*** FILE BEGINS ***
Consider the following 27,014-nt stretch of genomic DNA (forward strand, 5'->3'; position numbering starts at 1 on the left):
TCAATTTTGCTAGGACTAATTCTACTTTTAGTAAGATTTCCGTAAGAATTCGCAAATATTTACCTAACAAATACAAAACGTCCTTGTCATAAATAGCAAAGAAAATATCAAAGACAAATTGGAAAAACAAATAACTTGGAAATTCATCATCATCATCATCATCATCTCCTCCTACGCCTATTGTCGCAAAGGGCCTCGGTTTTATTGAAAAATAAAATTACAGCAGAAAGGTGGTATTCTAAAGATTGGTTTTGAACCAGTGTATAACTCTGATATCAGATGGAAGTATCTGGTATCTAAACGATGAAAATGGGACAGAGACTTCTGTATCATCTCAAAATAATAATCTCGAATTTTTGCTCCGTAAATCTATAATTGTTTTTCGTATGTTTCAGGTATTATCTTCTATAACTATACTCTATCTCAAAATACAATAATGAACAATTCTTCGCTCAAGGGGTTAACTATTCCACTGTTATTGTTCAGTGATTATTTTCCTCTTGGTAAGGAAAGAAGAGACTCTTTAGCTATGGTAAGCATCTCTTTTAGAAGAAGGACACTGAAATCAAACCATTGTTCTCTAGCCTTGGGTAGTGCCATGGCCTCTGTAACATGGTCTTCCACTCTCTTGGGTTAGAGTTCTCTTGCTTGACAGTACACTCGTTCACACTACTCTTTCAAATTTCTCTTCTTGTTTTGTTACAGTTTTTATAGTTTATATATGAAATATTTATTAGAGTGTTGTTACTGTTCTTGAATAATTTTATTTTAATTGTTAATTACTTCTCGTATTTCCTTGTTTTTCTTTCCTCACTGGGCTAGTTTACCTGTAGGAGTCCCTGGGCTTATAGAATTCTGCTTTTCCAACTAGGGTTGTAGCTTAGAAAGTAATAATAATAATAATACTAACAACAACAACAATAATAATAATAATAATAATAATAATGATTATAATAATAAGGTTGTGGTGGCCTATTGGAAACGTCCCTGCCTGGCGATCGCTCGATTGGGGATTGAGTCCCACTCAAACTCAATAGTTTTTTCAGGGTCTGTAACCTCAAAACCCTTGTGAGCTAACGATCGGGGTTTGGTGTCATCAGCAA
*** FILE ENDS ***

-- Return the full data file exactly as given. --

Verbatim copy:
Consider the following 27,014-nt stretch of genomic DNA (forward strand, 5'->3'; position numbering starts at 1 on the left):
TCAATTTTGCTAGGACTAATTCTACTTTTAGTAAGATTTCCGTAAGAATTCGCAAATATTTACCTAACAAATACAAAACGTCCTTGTCATAAATAGCAAAGAAAATATCAAAGACAAATTGGAAAAACAAATAACTTGGAAATTCATCATCATCATCATCATCATCTCCTCCTACGCCTATTGTCGCAAAGGGCCTCGGTTTTATTGAAAAATAAAATTACAGCAGAAAGGTGGTATTCTAAAGATTGGTTTTGAACCAGTGTATAACTCTGATATCAGATGGAAGTATCTGGTATCTAAACGATGAAAATGGGACAGAGACTTCTGTATCATCTCAAAATAATAATCTCGAATTTTTGCTCCGTAAATCTATAATTGTTTTTCGTATGTTTCAGGTATTATCTTCTATAACTATACTCTATCTCAAAATACAATAATGAACAATTCTTCGCTCAAGGGGTTAACTATTCCACTGTTATTGTTCAGTGATTATTTTCCTCTTGGTAAGGAAAGAAGAGACTCTTTAGCTATGGTAAGCATCTCTTTTAGAAGAAGGACACTGAAATCAAACCATTGTTCTCTAGCCTTGGGTAGTGCCATGGCCTCTGTAACATGGTCTTCCACTCTCTTGGGTTAGAGTTCTCTTGCTTGACAGTACACTCGTTCACACTACTCTTTCAAATTTCTCTTCTTGTTTTGTTACAGTTTTTATAGTTTATATATGAAATATTTATTAGAGTGTTGTTACTGTTCTTGAATAATTTTATTTTAATTGTTAATTACTTCTCGTATTTCCTTGTTTTTCTTTCCTCACTGGGCTAGTTTACCTGTAGGAGTCCCTGGGCTTATAGAATTCTGCTTTTCCAACTAGGGTTGTAGCTTAGAAAGTAATAATAATAATAATACTAACAACAACAACAATAATAATAATAATAATAATAATAATGATTATAATAATAAGGTTGTGGTGGCCTATTGGAAACGTCCCTGCCTGGCGATCGCTCGATTGGGGATTGAGTCCCACTCAAACTCAATAGTTTTTTCAGGGTCTGTAACCTCAAAACCCTTGTGAGCTAACGATCGGGGTTTGGTGTCATCAGCAA